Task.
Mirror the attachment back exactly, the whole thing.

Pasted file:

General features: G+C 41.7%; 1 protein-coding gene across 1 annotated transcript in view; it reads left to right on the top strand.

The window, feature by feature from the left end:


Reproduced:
General features: G+C 41.7%; 1 protein-coding gene across 1 annotated transcript in view; it reads left to right on the top strand.

The window, feature by feature from the left end: